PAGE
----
Monday, August 25, 2003

An RSS primer (for PR professionals & students, too)

ResourceShelf points to an excellent resource: RSS - A Primer for Publishers & Content Providers. Here are a couple of points that should interest PR professionals:
Imagine that your company announces a new product or feature every month or two. Without an RSS feed, your viewers have to remember to come to your site and see if they find anything new - if they have time. If you provide a feed for them, they can point their aggregator or other software at it, and it will give them a link and a description of developments at your site almost as soon as they happen. News is similar; because there are so many sources of news on the Internet, most of your viewers won't come to your site every day. By providing an RSS feed, you are in front of them constantly, improving the chances that they'll click through to an article that catches their eye. (Mark Nottingham)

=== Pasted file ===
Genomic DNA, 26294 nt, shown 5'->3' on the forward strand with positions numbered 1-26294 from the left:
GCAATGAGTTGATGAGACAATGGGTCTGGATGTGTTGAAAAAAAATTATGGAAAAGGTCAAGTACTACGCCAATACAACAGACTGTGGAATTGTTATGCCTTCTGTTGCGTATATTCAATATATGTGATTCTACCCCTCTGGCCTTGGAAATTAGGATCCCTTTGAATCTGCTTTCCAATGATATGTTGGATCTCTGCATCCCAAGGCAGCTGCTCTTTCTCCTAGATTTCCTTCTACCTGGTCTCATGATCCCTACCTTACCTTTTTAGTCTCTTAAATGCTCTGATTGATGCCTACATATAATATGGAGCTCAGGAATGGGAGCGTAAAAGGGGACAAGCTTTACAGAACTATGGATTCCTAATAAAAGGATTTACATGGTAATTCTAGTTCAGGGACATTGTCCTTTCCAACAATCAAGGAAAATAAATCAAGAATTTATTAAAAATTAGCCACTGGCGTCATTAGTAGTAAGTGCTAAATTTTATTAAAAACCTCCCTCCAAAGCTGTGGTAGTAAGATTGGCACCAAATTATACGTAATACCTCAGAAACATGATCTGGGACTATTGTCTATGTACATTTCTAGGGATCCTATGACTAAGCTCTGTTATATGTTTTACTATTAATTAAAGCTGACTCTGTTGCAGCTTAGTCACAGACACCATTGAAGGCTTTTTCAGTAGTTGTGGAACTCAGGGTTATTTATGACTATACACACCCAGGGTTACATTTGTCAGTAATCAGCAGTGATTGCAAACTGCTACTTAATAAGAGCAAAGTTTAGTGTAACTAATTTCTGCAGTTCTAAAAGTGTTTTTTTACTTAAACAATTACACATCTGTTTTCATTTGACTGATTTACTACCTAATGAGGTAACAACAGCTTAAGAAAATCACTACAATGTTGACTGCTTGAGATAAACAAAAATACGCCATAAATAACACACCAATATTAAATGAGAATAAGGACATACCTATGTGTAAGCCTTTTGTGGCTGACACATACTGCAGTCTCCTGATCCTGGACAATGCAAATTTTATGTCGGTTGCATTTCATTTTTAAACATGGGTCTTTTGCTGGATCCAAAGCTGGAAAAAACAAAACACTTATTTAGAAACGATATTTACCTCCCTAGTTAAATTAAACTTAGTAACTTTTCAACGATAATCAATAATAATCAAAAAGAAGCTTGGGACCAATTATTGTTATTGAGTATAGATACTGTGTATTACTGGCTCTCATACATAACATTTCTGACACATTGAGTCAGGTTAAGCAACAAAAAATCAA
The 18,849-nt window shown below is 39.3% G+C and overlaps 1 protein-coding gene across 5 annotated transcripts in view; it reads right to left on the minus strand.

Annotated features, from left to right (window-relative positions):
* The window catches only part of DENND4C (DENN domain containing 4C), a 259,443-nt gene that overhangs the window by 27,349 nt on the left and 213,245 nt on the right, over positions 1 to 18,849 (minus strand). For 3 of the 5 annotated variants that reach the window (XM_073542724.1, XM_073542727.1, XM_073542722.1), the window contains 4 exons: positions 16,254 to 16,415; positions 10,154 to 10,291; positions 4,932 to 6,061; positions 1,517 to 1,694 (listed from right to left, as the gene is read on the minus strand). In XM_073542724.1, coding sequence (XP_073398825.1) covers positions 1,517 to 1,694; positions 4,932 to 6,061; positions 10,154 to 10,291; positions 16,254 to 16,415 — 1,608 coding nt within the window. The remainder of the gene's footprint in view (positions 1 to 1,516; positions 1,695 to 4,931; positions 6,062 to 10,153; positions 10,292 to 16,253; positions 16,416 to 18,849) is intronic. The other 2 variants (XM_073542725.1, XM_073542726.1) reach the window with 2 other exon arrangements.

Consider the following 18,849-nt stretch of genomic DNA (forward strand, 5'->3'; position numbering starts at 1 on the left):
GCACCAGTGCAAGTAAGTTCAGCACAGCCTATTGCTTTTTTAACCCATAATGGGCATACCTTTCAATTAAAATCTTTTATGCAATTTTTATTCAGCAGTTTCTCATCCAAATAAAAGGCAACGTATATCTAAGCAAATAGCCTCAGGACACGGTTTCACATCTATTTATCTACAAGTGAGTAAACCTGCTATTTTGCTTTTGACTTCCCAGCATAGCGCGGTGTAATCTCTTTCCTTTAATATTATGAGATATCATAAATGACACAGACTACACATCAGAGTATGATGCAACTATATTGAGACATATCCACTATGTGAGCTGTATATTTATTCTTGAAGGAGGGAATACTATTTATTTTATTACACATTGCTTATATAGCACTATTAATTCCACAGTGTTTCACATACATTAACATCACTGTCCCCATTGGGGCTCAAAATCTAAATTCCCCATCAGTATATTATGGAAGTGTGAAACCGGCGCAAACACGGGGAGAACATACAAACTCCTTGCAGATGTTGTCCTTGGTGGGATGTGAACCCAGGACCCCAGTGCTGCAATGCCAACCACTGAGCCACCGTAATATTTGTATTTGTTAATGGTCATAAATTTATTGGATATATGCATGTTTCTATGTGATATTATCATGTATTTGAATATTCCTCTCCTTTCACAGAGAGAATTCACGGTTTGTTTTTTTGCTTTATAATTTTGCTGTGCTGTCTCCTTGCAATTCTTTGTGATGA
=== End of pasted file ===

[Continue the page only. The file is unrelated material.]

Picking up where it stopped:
Using RSS is not just about announcing new products. Journalists are using RSS feeds to stay informed with the latest news and events, and RSS is an excellent medium for delivering them tailored information without clogging their e-mails (and there is no need to call and ask them if they've received your RSS feed...).

What you can find in the primer (that is primarily intended for a non-technical audience):
1. Aims & Scope
2. Why should publishers & content providers produce RSS?
3. What is RSS?
4. RSS - Common Questions Answered
5. Identifying Suitable Content
6. Producing RSS
7. RSS - Technical Pointers & Web Resources
8. Good Practice Recommendations for RSS Production
9. Promoting & Discovering RSS Feeds
10. Utilizing RSS Feeds
11. References and Notes

Thanks to Gary Price for this information.


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